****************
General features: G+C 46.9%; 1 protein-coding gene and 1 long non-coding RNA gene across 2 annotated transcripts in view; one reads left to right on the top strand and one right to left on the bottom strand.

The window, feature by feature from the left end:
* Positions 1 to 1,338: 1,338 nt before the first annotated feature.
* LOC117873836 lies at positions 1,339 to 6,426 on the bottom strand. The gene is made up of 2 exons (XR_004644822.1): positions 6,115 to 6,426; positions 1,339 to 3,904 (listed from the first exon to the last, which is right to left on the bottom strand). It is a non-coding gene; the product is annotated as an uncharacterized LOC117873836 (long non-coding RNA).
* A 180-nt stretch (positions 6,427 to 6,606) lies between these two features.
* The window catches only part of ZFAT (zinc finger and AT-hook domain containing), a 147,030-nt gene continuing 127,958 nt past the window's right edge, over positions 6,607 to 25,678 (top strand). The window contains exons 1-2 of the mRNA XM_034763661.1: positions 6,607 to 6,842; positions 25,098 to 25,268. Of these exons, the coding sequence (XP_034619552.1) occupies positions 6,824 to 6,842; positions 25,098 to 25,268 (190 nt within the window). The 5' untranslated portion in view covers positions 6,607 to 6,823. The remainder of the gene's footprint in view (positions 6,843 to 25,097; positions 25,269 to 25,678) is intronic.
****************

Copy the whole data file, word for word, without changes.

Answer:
General features: G+C 46.9%; 1 protein-coding gene and 1 long non-coding RNA gene across 2 annotated transcripts in view; one reads left to right on the top strand and one right to left on the bottom strand.

The window, feature by feature from the left end:
* Positions 1 to 1,338: 1,338 nt before the first annotated feature.
* LOC117873836 lies at positions 1,339 to 6,426 on the bottom strand. The gene is made up of 2 exons (XR_004644822.1): positions 6,115 to 6,426; positions 1,339 to 3,904 (listed from the first exon to the last, which is right to left on the bottom strand). It is a non-coding gene; the product is annotated as an uncharacterized LOC117873836 (long non-coding RNA).
* A 180-nt stretch (positions 6,427 to 6,606) lies between these two features.
* The window catches only part of ZFAT (zinc finger and AT-hook domain containing), a 147,030-nt gene continuing 127,958 nt past the window's right edge, over positions 6,607 to 25,678 (top strand). The window contains exons 1-2 of the mRNA XM_034763661.1: positions 6,607 to 6,842; positions 25,098 to 25,268. Of these exons, the coding sequence (XP_034619552.1) occupies positions 6,824 to 6,842; positions 25,098 to 25,268 (190 nt within the window). The 5' untranslated portion in view covers positions 6,607 to 6,823. The remainder of the gene's footprint in view (positions 6,843 to 25,097; positions 25,269 to 25,678) is intronic.